Got questions about BEPIT? Check out these FAQs. If the answer isn’t here, get in touch.
What, in essence, is BEPIT?
It’s a facilitated service offer where a construction expert, through meetings and workshops with your team, will review and improve design, procurement and construction
When and why do I need to use it?
BEPIT can help you if your project requires good ‘as built’ energy performance – as part of planning conditions, client aspirations or critical energy balances/ district heating systems. The earlier you bring us in the more effective our service can be. New homes generally turn out to have significantly worse energy efficiency performance than they are designed for. You can benefit from BEPT because we’re experts in understanding what causes this performance gap and how to close it.
How much time and money will it cost my company?
We tailor our service to your needs with project specific proposals. The whole process is managed and facilitated by us, meaning that beyond short attendances for critical personnel (~45min per briefing), there is very little time or training requirement. Typically, our service ranges between 18-25 person days. Our fee structure is £700 per person day.
Who in my company takes responsibility for using the toolkit?
The process is generally arranged through the project director or sustainability lead of the main contractor for a housebuilding project, and coordinated with the design manager on the project. Often our service is requested by the client but paid for by the contractors as part of the project fee.
What is the performance gap and how big a problem is it?
The performance gap is the difference between predicted and measured dwelling energy performance, generally evaluated using whole house heat loss tests. Most industry research estimates the performance gap to be around 50%* (UK average), meaning the tested (‘as built’) heat loss being 50% greater than the predicted heat loss. This larger fabric heat loss can be reflected through increased heating energy requirements to make up the shortfall.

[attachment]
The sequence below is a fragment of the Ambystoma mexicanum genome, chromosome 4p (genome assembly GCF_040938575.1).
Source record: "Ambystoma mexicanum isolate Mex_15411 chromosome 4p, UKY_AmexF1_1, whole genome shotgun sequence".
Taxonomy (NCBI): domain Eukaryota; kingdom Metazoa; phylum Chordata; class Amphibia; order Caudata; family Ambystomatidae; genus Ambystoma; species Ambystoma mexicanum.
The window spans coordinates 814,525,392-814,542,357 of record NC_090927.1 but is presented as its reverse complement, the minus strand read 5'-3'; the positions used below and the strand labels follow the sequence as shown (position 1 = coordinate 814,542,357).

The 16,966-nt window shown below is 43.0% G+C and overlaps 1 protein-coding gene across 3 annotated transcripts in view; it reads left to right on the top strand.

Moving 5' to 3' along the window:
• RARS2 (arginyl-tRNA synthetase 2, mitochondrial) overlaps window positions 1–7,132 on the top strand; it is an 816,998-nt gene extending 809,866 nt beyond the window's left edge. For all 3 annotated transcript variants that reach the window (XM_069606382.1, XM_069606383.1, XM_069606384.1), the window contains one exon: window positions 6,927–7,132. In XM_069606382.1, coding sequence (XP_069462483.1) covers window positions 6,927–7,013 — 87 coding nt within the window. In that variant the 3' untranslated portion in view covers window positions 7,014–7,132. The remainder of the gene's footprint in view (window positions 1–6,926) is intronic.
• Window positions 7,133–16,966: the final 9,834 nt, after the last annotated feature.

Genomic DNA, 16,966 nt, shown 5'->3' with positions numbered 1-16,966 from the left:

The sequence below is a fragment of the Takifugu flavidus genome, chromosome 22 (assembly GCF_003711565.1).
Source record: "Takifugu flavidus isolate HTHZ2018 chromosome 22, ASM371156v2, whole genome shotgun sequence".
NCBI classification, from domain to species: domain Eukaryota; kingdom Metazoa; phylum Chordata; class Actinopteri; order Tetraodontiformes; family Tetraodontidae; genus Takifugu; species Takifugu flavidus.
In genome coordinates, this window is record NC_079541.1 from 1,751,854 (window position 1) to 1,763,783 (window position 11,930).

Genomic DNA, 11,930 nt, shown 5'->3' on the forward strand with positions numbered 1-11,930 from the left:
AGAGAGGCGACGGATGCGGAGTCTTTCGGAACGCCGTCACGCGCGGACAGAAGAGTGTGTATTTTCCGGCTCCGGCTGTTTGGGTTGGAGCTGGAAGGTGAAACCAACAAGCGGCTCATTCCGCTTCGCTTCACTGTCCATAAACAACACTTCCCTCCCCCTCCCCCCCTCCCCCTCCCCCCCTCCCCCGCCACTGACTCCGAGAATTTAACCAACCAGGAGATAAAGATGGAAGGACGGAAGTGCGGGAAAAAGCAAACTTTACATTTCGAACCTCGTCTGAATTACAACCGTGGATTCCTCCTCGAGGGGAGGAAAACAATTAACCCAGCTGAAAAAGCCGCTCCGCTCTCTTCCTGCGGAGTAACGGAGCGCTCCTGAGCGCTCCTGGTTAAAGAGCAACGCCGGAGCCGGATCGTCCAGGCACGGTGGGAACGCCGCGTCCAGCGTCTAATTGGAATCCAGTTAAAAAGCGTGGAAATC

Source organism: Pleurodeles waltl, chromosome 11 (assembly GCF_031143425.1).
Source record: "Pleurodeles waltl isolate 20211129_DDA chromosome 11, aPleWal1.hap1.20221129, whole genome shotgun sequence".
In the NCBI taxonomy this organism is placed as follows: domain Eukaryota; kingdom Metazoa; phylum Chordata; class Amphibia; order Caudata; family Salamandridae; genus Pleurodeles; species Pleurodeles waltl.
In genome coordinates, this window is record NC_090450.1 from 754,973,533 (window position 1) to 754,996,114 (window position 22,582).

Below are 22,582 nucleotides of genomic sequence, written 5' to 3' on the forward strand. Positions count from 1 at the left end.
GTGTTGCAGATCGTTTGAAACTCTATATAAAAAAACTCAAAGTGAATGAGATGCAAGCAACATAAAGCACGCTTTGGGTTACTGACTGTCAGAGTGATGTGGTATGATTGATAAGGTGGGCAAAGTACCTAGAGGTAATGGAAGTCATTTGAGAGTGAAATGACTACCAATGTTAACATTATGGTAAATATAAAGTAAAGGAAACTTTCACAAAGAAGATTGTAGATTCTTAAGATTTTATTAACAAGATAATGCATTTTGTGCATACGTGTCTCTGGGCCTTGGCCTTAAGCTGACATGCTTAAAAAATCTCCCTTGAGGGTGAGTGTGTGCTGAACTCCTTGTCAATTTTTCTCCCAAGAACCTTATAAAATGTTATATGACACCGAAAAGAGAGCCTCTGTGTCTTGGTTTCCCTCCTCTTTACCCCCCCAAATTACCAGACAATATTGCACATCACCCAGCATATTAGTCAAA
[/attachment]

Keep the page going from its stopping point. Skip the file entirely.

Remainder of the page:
For recent research on the performance gap, see this paper from Leeds Beckett University’s Centre for the Built Environment.
How can impact be measured?
The overall impact of BEPIT can be measured through air permeability testing, ventilation fan power, thermal imaging, heat flux and co-heating tests (whole house heat loss tests).
Air permeability testing is most helpful when staged at shell completion and after services installation (pre tack), to give feedback on air infiltration levels.
Ventilation fan power use can be estimated by isolating the appliance on the main fuse board and by counting electric pulses for a set time period (pulse meters only).
Thermal imaging, heat flux and co-heating rely on a heated fabric, so come relatively late in the construction process. They also require low external temperatures to work. The results are very useful but the tests are more difficult to implement. Thermal imaging can highlight major fabric weaknesses, whilst heat flux testing can give the as built point u-value at that location. The result of a co-heating test is given as a heat loss coefficient (HLC), a measure of heat loss through the fabric as a whole. With modifications, this figure can be compared to the as built stage Standard Assessment Procedure (SAP) heat loss coefficient.